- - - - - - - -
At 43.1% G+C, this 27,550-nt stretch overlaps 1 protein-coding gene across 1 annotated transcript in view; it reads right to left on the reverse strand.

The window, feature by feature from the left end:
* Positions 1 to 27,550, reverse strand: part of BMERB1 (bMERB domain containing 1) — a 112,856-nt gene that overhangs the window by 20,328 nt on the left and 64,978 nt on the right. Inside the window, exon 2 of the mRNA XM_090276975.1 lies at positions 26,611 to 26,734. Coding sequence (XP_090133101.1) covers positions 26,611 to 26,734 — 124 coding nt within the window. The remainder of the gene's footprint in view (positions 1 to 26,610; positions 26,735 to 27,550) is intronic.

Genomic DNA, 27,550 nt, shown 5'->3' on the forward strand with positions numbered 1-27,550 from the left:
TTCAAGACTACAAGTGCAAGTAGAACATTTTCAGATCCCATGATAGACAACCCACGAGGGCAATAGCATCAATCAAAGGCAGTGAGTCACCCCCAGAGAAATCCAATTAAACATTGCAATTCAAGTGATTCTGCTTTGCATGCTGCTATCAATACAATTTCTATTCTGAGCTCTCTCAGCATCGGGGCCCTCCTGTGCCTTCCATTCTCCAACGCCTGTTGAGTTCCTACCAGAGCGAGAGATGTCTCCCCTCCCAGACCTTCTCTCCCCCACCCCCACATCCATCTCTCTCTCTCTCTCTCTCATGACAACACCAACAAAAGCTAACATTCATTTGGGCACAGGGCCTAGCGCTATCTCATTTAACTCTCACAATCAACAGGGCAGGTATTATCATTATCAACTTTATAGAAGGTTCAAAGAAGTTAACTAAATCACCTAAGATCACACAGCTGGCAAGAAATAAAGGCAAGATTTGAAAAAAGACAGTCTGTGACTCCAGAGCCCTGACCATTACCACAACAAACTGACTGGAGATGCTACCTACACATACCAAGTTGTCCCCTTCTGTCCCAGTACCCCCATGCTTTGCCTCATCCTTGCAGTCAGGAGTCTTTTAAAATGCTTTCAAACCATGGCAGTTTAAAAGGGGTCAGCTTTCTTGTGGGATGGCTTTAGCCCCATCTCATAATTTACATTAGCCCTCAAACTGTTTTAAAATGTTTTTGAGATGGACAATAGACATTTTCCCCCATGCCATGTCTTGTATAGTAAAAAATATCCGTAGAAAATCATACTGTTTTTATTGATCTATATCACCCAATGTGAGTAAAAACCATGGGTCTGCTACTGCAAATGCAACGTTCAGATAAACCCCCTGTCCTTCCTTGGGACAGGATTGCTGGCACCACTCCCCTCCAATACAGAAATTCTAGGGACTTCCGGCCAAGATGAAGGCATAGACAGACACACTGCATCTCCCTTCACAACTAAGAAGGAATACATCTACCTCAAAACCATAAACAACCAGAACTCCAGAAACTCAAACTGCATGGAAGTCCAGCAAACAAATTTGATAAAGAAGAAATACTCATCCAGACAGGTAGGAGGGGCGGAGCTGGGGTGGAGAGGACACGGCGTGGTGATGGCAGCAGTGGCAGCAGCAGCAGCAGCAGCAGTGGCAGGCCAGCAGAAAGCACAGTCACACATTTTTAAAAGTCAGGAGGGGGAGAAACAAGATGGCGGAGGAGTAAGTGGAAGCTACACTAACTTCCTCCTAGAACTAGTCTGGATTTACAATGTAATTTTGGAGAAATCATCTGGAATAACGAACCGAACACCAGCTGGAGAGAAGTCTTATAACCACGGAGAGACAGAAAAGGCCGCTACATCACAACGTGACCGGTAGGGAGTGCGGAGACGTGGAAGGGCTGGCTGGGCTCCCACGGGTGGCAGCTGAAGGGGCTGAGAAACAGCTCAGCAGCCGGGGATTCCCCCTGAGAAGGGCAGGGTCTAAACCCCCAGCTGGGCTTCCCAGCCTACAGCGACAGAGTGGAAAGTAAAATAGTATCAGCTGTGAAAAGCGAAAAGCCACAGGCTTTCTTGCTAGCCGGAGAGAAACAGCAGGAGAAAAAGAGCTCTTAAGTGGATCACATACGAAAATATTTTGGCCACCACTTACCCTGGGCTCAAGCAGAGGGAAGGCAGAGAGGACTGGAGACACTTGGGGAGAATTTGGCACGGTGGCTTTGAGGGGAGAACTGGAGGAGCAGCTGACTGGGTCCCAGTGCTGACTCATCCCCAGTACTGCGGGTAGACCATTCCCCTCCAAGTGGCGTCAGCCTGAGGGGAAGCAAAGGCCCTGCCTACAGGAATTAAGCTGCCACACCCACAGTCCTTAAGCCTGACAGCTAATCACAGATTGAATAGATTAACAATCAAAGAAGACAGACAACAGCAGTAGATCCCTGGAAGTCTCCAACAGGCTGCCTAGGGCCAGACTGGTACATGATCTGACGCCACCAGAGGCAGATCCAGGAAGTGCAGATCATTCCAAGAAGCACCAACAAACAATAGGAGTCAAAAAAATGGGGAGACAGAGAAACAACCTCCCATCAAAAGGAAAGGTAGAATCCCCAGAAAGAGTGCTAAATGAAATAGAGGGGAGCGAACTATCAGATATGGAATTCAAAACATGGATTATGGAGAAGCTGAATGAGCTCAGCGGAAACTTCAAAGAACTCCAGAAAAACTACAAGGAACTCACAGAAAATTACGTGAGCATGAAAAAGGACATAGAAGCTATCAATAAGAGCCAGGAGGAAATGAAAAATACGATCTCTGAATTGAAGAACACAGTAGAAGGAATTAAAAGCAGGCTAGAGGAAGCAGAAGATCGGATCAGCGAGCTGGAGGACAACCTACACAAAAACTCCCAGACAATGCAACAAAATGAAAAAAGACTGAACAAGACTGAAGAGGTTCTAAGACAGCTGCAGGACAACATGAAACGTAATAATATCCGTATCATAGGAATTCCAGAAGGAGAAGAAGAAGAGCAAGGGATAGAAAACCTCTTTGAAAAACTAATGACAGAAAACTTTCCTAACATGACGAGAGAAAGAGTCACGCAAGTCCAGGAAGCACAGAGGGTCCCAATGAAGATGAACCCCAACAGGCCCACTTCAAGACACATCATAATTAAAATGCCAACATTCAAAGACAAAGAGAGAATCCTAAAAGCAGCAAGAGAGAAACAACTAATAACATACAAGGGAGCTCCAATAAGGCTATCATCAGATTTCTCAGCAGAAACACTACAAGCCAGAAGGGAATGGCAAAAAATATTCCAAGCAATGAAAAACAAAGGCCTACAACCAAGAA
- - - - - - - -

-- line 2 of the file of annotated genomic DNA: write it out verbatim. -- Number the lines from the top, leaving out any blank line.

The window, feature by feature from the left end: